I have randomly chosen two books that have Musical Theater (no jazz hands) within the span of a week. What are the odds?
The Low Down: Margo McKenna is super pumped. The tryouts for the school musical are today, and she knows that she’s going to kill it. After her audition, everyone is so happy with her performance. She knows she will get to play the part of Mrs. Lovett, the female lead in Sweeney Todd. When the results are posted, however, she’s in for a shock: some sophomore that she’s never heard of gets Mrs. Lovett, and she is stuck in the part of Tobias Rigg, a character who only has two songs and is a boy.
Rehearsals are a disaster; Vicky, their erstwhile Mrs. Lovett, is horrible. But that’s not the worst part; it seems like Margo is the only person who notices that Vicky can’t sing or deliver her lines in anything other than an expressionless monotone. What’s going on here? Is Margo just jealous?
Then things go from horrible to weird. Margo overhears Vicky arguing with Oliver, the school photographer assigned to cover the play. And when Margo finds a silver ring in the girls’ restroom, and Oliver appears the minute she touches it, she finds out that Oliver is a little more than a high school student and a lot older than sixteen.
Now that Margo possesses the silver ring, she is the master of Oliver…until she makes her three wishes. But there is something that Oliver is not telling her – something that could be the end of him. And just when she was starting to like having him around…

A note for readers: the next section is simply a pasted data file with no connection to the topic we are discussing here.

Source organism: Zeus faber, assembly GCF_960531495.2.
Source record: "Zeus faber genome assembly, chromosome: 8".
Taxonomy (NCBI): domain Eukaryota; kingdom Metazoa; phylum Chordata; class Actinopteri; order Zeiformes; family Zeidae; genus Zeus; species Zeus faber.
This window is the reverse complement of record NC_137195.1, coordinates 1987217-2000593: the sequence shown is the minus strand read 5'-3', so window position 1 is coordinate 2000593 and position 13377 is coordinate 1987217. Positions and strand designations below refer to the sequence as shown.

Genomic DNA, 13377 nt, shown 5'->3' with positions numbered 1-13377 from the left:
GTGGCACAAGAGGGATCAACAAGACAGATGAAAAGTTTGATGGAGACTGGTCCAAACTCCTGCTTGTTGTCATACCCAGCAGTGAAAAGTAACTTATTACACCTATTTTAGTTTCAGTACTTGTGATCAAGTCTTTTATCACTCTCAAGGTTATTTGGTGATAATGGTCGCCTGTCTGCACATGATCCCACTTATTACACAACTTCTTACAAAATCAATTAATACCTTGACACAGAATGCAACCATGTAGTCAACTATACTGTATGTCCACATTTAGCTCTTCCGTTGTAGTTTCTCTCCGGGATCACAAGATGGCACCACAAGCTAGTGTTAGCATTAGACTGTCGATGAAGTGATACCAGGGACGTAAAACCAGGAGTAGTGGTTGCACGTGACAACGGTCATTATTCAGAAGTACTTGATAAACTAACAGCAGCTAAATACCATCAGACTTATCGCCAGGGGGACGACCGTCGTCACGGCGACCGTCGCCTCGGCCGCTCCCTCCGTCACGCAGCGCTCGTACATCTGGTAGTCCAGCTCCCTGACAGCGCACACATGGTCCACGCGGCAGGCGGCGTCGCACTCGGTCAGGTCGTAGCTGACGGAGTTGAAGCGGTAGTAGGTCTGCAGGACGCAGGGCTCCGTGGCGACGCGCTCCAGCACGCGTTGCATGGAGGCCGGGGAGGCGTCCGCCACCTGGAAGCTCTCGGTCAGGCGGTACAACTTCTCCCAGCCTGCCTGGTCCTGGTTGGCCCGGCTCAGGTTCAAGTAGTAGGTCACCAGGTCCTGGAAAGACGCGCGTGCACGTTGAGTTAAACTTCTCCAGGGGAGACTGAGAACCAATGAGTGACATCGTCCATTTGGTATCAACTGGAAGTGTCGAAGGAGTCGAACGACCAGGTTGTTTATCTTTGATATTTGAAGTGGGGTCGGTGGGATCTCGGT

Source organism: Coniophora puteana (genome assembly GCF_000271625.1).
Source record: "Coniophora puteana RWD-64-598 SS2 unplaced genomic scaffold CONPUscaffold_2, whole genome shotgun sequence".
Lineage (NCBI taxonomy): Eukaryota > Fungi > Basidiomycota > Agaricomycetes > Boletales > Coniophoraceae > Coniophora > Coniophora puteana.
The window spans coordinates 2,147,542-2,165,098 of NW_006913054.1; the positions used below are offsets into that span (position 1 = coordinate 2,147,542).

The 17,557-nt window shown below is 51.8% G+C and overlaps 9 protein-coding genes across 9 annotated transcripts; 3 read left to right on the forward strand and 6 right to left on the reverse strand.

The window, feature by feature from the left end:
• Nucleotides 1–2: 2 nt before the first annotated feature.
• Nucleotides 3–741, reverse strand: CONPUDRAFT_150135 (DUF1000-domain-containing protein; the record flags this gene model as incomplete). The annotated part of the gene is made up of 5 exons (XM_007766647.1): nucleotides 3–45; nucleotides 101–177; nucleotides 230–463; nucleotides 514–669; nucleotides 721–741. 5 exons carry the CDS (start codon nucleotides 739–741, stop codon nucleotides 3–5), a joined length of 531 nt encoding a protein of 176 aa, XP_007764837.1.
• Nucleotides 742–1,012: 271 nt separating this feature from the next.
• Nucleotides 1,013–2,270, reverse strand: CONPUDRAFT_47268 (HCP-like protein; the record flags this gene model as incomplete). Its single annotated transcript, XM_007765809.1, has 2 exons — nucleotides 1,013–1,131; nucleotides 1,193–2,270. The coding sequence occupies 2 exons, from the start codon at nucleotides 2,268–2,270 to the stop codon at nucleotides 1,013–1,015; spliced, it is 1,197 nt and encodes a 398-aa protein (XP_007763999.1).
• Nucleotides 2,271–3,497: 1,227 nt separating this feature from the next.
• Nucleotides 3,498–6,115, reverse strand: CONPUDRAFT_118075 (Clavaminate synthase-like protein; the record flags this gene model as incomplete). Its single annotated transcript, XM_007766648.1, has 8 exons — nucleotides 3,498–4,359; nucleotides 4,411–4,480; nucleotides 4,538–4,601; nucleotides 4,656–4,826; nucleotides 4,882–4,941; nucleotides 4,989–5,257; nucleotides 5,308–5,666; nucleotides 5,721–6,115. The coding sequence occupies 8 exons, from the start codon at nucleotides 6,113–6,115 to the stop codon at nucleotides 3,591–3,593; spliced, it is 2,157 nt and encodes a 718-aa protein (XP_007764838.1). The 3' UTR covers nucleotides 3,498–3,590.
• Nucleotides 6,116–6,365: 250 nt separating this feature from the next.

Best Thang ‘Bout It: Yay; a fresh, new paranormal that I haven’t seem since Aladdin. This is sheer genie-ous. (Sorry. Had to.) Having to decide on three things that you want more than anything would be one of the most difficult things, I imagine. The consequences of those actions are probably not thought through, and then it’s too late. Unless you want to un-do with another wish.
I love Oliver’s story; how he became a genie and why gives his character a lot of depth.
In a previously reviewed book, the characters were also working on a musical, and it seemed to overwhelm the story with minutiae about the musical itself; that doesn’t happen here. Maybe it’s because I am familiar with the story of Sweeney Todd, but I don’t feel like I am on the outside looking in, not only trying to follow a story line, but having to understand the plot of the musical as well.
I’m Cranky Because: Margo didn’t float my boat. She was more of a conduit than anything; things happened through her. It felt like the story was pulling her along instead of the other way around. Actually, the only characters that felt three-dimensional were George, the accompanist/indie rocker and Oliver. Even the bad guy was sort-of cartoonish. And the story about her parents? It was more than a little strange.
I’ll also mention the book cover and the title…both great, but personally, I don’t think either represent what this novel is really about. Typically, I don’t re-read the synopsis of books before I start the books so that things will surprise me. The cover and the title make the story sound much lighter, like a fun romance, than what’s in the pages.
The Art of Wishing by Lindsay Ribar was published today by Dial. A free copy of this book was given to Ink and Page in return for an honest review. Big thanks to NetGalley/the Publisher/the Author.
Genre: Young Adult Fiction Fantasy Paranormal Romance
Ages: 12 and up
You Might Want to Know: Some mild profanity